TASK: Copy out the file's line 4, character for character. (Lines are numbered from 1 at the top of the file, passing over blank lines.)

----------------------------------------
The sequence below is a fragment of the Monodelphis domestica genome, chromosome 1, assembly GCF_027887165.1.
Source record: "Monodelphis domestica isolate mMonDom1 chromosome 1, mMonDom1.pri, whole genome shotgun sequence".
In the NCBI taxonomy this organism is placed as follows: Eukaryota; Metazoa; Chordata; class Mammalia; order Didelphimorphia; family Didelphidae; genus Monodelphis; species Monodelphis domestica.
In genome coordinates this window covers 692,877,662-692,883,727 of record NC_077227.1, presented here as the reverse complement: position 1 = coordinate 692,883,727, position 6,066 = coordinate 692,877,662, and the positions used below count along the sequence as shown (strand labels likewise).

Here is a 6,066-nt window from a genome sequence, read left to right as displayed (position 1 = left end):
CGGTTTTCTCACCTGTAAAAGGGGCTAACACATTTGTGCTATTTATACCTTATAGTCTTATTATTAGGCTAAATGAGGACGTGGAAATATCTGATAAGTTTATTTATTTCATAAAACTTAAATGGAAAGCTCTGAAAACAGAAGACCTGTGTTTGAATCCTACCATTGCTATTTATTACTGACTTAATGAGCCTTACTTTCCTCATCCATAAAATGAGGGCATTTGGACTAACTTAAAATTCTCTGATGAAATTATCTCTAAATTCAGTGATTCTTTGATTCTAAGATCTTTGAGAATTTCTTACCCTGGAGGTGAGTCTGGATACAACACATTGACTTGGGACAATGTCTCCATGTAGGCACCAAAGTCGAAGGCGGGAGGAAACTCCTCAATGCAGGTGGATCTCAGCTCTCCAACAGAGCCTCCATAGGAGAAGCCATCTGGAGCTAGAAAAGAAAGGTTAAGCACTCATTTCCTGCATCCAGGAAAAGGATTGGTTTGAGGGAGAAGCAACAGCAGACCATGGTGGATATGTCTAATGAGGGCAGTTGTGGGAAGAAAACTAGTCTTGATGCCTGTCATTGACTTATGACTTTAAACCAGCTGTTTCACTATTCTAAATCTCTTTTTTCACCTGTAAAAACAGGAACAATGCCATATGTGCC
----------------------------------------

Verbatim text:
In genome coordinates this window covers 692,877,662-692,883,727 of record NC_077227.1, presented here as the reverse complement: position 1 = coordinate 692,883,727, position 6,066 = coordinate 692,877,662, and the positions used below count along the sequence as shown (strand labels likewise).